NAWCWD salutes aviators and maintainers at CoNA closure
After a year-long celebration of the Navy’s 100 years of aviation, the Centennial of Naval Aviation (CoNA) draws to a close Dec. 31. Navy bases across the nation paid tribute to the pioneering successes of naval aviators that began with an astounding feat of bravado when Eugene Ely landed a Curtiss Model D bi-plane on the wooden deck of the USS Pennsylvania in 1911. This achievement was followed by the Navy’s purchase of its first aircraft. With that, naval aviation was born.
From early successes like crossing the Atlantic by air, the victory at the Battle of Midway to the amazing feats of technological success that put our aviators into the universe, we can be proud of our naval aviation history. Naval aviation encompasses the navy, Marine Corps and Coast Guard aircraft, pilots, maintenance and crew members who protect America by air, land and sea.
NAWCWD participated in several events that included squadrons VX-30 and VX-31 flying historically painted aircraft at the Feb. 12 Centennial Kick-Off at Naval Air Station, North Island, Calif.; 60th anniversary Electronic Warfare celebration at Point Mugu, Calif.; S-3 simulator ribbon cutting ceremony at Point Mugu, March 31; Educational/school tours at both China Lake and Point Mugu sites; USNS McLean christening April 16, San Diego; Ventura County Military Exposition, April 21, Camarillo, Calif.; Armed Forces Day celebration, Ridgecrest, Calif.; Wings Over Camarillo Airshow, Aug. 20—21, Camarillo; and the China Lake CoNA Festival, Oct. 15, Armitage Field, China Lake.
At China Lake, more than 3,000 people visited Armitage Field for a first-hand view of the aircraft and weapons displays as well as demonstrations of aircraft fire-fighting.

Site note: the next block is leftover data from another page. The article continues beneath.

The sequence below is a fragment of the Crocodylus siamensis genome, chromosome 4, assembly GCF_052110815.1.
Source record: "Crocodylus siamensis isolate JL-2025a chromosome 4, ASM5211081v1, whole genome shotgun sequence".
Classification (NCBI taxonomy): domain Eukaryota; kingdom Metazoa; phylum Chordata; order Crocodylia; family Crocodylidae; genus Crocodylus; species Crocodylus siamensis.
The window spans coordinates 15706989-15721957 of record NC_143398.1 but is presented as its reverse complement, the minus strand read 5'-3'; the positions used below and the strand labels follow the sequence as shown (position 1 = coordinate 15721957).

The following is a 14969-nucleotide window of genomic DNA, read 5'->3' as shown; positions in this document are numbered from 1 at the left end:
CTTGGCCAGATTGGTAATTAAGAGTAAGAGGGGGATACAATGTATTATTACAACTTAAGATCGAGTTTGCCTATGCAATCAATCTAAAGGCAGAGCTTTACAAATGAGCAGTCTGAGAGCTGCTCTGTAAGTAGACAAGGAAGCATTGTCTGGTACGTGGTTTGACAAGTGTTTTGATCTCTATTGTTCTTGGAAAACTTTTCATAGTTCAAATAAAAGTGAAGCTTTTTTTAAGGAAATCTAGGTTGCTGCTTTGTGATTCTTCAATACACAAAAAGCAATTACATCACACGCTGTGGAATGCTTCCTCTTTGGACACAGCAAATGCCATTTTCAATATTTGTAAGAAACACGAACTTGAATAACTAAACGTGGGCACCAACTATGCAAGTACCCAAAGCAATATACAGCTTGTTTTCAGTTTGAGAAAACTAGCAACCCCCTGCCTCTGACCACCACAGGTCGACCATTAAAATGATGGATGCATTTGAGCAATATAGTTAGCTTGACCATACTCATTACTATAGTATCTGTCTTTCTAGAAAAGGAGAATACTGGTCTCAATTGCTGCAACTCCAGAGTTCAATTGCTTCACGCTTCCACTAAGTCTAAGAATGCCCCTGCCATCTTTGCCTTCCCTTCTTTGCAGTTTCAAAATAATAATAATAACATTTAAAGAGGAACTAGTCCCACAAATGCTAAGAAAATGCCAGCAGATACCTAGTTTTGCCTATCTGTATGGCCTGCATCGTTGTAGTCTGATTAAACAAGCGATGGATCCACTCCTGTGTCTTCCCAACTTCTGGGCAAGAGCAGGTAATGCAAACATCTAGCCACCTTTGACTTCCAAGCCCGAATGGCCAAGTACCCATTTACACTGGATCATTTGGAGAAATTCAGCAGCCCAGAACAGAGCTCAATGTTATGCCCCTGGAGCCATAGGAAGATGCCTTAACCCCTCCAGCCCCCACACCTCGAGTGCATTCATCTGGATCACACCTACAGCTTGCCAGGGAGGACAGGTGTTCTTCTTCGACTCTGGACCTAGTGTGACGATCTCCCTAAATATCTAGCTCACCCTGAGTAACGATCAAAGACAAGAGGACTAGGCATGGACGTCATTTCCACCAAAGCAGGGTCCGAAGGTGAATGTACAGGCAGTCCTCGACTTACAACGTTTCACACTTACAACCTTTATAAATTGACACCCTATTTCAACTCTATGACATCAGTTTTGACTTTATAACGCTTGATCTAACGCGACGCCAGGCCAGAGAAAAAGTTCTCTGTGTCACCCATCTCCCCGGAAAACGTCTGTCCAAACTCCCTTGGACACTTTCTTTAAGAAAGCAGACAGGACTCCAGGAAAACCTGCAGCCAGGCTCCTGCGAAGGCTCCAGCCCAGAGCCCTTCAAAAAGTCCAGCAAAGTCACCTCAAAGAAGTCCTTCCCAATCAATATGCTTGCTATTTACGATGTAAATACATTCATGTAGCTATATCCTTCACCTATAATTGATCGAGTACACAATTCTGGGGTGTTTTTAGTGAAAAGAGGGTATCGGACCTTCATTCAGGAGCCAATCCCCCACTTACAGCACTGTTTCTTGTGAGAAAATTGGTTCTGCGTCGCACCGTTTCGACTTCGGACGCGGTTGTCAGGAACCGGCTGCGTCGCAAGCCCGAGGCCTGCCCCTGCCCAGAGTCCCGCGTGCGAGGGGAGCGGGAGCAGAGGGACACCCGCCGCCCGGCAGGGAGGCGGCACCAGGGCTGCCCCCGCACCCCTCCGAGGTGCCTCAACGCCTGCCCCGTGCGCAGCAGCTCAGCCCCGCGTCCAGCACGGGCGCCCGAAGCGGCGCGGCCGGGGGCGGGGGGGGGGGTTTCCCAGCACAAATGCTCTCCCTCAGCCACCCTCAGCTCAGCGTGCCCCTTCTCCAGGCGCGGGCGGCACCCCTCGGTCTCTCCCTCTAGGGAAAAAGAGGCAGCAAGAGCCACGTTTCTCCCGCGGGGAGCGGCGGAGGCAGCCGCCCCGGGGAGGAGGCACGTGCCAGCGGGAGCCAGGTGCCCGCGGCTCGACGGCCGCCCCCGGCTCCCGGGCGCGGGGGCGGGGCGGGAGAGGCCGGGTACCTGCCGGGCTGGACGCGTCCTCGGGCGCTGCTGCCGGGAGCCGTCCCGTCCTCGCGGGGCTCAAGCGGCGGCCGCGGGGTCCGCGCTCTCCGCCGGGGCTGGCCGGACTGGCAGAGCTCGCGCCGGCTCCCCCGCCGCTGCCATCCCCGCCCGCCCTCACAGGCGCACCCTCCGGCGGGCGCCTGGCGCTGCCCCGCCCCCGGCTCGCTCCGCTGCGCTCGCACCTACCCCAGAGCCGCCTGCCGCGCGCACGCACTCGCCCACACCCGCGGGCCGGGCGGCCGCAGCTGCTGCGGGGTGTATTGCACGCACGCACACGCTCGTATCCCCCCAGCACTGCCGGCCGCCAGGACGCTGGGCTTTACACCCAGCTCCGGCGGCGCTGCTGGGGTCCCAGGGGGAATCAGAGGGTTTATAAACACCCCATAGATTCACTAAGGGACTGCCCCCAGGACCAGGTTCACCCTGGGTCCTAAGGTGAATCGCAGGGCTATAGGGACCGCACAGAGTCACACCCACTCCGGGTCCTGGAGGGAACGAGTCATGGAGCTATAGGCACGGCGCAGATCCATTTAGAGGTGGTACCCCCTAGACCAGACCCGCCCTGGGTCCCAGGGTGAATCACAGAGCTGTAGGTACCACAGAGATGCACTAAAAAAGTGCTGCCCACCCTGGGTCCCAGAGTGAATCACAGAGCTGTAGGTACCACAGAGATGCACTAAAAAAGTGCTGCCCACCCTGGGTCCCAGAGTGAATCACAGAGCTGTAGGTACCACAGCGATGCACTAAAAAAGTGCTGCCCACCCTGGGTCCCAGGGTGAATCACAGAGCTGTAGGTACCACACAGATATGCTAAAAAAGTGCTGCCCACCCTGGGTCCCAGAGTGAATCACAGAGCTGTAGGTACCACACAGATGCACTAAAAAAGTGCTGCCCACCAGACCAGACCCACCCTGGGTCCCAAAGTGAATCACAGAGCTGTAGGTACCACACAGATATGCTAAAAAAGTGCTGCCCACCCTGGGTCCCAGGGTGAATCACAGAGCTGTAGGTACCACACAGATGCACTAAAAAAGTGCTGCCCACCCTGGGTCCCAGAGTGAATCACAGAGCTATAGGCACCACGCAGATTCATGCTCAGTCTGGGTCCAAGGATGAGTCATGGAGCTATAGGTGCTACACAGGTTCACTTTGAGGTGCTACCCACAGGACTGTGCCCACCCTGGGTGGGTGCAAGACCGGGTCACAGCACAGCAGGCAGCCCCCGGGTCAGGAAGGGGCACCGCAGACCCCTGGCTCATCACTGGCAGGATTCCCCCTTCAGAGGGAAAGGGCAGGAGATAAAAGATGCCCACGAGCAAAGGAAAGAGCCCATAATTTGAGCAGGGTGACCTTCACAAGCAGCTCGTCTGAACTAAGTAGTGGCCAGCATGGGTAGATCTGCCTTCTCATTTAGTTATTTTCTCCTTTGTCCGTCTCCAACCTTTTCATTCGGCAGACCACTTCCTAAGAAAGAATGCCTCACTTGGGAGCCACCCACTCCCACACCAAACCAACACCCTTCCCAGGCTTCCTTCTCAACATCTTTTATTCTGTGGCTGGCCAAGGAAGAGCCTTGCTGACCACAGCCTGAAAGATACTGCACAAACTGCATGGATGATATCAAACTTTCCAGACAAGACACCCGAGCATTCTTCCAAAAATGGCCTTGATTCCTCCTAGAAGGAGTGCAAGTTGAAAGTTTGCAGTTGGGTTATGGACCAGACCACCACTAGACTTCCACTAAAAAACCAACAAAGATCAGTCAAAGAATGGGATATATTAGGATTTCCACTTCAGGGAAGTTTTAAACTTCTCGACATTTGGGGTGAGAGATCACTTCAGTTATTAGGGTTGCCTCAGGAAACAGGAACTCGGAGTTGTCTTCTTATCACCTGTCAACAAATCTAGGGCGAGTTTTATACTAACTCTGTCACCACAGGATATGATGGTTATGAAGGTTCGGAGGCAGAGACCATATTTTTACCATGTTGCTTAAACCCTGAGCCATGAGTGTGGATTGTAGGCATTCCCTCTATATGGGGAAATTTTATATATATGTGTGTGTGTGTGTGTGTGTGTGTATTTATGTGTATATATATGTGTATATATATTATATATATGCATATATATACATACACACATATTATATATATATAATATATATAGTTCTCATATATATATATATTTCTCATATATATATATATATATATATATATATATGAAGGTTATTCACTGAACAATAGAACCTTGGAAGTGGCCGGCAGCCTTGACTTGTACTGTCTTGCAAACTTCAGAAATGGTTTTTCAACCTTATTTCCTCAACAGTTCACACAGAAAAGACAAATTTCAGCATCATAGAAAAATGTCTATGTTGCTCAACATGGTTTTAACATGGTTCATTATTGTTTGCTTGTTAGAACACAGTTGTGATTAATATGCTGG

Today’s naval aviation force is comprised of more than 328,530 officers and sailors assigned to 11 aircraft carriers, 10 carrier air wings, 25 naval air stations and 168 fleet, training and reserve squadrons. Around the globe, pilots, aircraft maintainers, weapons specialists and support personnel are the backbone of this nation’s maritime strategy. In addition, there are 203,632 civilian employees working alongside the military personnel.
A naval aviation statement reads, “Behind every aviator in a cockpit are hundreds of men and women serving in support roles that have supreme confidence in the aviator and the aircraft. The teamwork that exists throughout the Navy is what determines the success or failure of each mission.”
Vice Adm. T. J. Kilcine, Jr. recognized the contributions of those maintainers when he wrote, “By supporting the Navy’s celebration of this important milestone, you recognize the hard work of tens of thousands of naval aviation personnel and their families spanning multiple generations.”
As CoNA draws to a close, we salute the aviators who fly the aircraft and the maintainers like those who work for NAWCWD’s squadrons behind the scenes to “keep ‘em flying.”
NAVAIR press release